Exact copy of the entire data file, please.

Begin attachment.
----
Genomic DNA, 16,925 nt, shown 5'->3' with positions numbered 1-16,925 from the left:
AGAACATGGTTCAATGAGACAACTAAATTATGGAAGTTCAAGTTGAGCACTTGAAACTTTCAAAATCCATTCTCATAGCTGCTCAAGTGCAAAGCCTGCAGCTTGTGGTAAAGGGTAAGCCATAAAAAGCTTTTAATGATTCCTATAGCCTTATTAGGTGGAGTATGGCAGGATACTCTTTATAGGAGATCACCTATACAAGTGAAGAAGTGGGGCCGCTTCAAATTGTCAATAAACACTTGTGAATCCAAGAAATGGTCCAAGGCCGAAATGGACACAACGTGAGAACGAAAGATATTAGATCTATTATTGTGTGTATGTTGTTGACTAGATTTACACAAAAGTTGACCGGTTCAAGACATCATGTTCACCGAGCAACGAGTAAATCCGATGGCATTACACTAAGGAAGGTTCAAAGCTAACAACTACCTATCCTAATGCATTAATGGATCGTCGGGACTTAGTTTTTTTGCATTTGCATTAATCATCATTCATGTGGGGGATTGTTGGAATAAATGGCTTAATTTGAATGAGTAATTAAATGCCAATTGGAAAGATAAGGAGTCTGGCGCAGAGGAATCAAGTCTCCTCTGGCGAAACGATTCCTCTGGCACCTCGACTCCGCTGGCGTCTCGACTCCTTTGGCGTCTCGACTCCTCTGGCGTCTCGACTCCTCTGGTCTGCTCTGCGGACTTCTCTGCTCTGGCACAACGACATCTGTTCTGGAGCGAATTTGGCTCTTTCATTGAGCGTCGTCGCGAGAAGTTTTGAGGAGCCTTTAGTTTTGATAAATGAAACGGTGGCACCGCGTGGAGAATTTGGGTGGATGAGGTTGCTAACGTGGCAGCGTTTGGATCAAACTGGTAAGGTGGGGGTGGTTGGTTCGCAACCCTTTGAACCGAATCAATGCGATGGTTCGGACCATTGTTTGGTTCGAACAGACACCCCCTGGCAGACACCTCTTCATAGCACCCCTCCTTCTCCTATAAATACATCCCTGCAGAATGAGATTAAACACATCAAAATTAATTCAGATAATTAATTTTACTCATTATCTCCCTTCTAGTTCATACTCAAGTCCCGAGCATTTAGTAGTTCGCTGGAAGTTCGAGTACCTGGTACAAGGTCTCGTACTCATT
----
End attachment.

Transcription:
Genomic DNA, 16,925 nt, shown 5'->3' with positions numbered 1-16,925 from the left:
AGAACATGGTTCAATGAGACAACTAAATTATGGAAGTTCAAGTTGAGCACTTGAAACTTTCAAAATCCATTCTCATAGCTGCTCAAGTGCAAAGCCTGCAGCTTGTGGTAAAGGGTAAGCCATAAAAAGCTTTTAATGATTCCTATAGCCTTATTAGGTGGAGTATGGCAGGATACTCTTTATAGGAGATCACCTATACAAGTGAAGAAGTGGGGCCGCTTCAAATTGTCAATAAACACTTGTGAATCCAAGAAATGGTCCAAGGCCGAAATGGACACAACGTGAGAACGAAAGATATTAGATCTATTATTGTGTGTATGTTGTTGACTAGATTTACACAAAAGTTGACCGGTTCAAGACATCATGTTCACCGAGCAACGAGTAAATCCGATGGCATTACACTAAGGAAGGTTCAAAGCTAACAACTACCTATCCTAATGCATTAATGGATCGTCGGGACTTAGTTTTTTTGCATTTGCATTAATCATCATTCATGTGGGGGATTGTTGGAATAAATGGCTTAATTTGAATGAGTAATTAAATGCCAATTGGAAAGATAAGGAGTCTGGCGCAGAGGAATCAAGTCTCCTCTGGCGAAACGATTCCTCTGGCACCTCGACTCCGCTGGCGTCTCGACTCCTTTGGCGTCTCGACTCCTCTGGCGTCTCGACTCCTCTGGTCTGCTCTGCGGACTTCTCTGCTCTGGCACAACGACATCTGTTCTGGAGCGAATTTGGCTCTTTCATTGAGCGTCGTCGCGAGAAGTTTTGAGGAGCCTTTAGTTTTGATAAATGAAACGGTGGCACCGCGTGGAGAATTTGGGTGGATGAGGTTGCTAACGTGGCAGCGTTTGGATCAAACTGGTAAGGTGGGGGTGGTTGGTTCGCAACCCTTTGAACCGAATCAATGCGATGGTTCGGACCATTGTTTGGTTCGAACAGACACCCCCTGGCAGACACCTCTTCATAGCACCCCTCCTTCTCCTATAAATACATCCCTGCAGAATGAGATTAAACACATCAAAATTAATTCAGATAATTAATTTTACTCATTATCTCCCTTCTAGTTCATACTCAAGTCCCGAGCATTTAGTAGTTCGCTGGAAGTTCGAGTACCTGGTACAAGGTCTCGTACTCATT